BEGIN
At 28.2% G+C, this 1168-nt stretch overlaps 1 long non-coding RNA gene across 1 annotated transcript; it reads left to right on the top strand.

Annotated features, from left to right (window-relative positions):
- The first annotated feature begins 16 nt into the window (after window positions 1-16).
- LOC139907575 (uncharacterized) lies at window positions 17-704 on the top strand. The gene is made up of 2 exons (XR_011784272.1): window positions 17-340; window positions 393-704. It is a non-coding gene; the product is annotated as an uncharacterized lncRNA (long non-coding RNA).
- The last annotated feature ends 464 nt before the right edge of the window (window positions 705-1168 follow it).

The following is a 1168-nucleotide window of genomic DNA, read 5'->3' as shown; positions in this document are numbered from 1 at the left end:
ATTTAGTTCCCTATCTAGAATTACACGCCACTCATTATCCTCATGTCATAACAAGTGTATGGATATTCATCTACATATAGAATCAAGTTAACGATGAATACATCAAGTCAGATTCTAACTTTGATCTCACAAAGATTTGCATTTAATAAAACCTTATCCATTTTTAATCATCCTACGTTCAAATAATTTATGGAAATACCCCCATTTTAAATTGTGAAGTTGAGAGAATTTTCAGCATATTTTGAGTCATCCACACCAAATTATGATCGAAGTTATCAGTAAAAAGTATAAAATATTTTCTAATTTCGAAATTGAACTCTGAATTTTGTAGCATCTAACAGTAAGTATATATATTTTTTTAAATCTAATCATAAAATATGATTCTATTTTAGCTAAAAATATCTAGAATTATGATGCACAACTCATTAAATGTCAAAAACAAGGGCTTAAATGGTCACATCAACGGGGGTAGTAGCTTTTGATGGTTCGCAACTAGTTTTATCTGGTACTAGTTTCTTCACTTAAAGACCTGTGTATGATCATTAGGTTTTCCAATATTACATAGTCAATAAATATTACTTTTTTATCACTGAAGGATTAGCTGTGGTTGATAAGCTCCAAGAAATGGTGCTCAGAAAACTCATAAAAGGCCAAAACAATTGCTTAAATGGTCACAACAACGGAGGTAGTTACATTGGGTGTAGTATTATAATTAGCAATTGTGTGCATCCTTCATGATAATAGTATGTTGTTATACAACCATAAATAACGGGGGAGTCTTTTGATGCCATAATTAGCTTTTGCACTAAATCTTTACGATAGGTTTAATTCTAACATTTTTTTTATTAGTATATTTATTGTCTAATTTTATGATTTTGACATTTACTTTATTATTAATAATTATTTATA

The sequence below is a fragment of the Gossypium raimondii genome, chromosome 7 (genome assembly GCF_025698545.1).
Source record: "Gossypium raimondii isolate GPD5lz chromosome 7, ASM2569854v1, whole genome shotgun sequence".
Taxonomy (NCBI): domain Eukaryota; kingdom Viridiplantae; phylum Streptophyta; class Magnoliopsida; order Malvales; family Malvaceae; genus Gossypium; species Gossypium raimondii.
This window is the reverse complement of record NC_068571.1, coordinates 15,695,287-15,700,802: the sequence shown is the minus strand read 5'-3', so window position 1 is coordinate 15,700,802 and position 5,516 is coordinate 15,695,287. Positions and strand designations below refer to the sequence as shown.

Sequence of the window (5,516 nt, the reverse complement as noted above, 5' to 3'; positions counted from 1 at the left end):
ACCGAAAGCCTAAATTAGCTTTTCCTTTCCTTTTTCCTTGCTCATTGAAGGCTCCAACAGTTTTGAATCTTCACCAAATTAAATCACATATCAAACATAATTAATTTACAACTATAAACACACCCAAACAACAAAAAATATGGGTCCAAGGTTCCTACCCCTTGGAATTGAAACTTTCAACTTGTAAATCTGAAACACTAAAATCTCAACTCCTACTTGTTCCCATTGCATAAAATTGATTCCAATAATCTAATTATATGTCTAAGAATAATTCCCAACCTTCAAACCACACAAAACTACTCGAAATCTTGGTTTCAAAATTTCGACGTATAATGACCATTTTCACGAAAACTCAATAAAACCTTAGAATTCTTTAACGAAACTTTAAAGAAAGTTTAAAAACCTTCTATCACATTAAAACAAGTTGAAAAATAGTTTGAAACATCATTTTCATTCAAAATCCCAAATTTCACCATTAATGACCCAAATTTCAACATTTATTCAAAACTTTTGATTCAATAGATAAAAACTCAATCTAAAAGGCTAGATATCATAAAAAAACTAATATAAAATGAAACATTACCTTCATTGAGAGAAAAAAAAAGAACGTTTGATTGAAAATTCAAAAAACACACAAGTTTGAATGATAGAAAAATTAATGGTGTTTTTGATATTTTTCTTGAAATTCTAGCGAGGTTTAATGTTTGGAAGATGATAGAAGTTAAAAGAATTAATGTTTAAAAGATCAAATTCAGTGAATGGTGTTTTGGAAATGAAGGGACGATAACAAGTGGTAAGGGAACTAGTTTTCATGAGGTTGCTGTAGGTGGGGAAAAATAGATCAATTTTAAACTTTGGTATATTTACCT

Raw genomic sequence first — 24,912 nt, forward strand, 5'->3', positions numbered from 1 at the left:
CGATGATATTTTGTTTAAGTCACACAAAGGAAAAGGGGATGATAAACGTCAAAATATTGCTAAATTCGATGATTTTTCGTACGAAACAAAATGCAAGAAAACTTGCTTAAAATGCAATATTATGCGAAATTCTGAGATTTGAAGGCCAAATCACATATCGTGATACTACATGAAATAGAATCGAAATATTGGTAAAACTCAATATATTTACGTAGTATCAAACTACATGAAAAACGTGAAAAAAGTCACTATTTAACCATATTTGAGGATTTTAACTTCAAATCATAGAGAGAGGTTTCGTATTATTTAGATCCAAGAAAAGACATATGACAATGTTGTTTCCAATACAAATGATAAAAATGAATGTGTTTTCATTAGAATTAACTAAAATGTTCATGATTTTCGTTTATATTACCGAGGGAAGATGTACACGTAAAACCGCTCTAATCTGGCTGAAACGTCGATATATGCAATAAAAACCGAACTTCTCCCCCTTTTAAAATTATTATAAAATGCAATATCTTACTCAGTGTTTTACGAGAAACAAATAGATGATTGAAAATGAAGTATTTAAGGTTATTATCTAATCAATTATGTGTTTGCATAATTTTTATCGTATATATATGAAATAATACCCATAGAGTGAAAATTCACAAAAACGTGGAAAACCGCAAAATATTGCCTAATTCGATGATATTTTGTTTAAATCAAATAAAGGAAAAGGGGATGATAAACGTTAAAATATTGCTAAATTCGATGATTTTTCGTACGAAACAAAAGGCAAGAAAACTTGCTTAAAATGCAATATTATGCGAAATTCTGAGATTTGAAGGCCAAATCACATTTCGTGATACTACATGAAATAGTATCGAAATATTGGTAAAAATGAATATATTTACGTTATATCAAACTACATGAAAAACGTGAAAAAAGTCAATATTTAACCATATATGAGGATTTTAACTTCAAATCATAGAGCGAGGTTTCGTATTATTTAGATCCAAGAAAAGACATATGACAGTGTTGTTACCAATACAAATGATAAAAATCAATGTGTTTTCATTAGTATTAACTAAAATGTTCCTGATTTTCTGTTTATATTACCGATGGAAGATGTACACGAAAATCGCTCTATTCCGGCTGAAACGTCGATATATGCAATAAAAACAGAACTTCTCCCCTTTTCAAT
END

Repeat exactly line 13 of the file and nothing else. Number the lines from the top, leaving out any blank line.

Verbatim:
ACCGAAAGCCTAAATTAGCTTTTCCTTTCCTTTTTCCTTGCTCATTGAAGGCTCCAACAGTTTTGAATCTTCACCAAATTAAATCACATATCAAACATAATTAATTTACAACTATAAACACACCCAAACAACAAAAAATATGGGTCCAAGGTTCCTACCCCTTGGAATTGAAACTTTCAACTTGTAAATCTGAAACACTAAAATCTCAACTCCTACTTGTTCCCATTGCATAAAATTGATTCCAATAATCTAATTATATGTCTAAGAATAATTCCCAACCTTCAAACCACACAAAACTACTCGAAATCTTGGTTTCAAAATTTCGACGTATAATGACCATTTTCACGAAAACTCAATAAAACCTTAGAATTCTTTAACGAAACTTTAAAGAAAGTTTAAAAACCTTCTATCACATTAAAACAAGTTGAAAAATAGTTTGAAACATCATTTTCATTCAAAATCCCAAATTTCACCATTAATGACCCAAATTTCAACATTTATTCAAAACTTTTGATTCAATAGATAAAAACTCAATCTAAAAGGCTAGATATCATAAAAAAACTAATATAAAATGAAACATTACCTTCATTGAGAGAAAAAAAAAGAACGTTTGATTGAAAATTCAAAAAACACACAAGTTTGAATGATAGAAAAATTAATGGTGTTTTTGATATTTTTCTTGAAATTCTAGCGAGGTTTAATGTTTGGAAGATGATAGAAGTTAAAAGAATTAATGTTTAAAAGATCAAATTCAGTGAATGGTGTTTTGGAAATGAAGGGACGATAACAAGTGGTAAGGGAACTAGTTTTCATGAGGTTGCTGTAGGTGGGGAAAAATAGATCAATTTTAAACTTTGGTATATTTACCT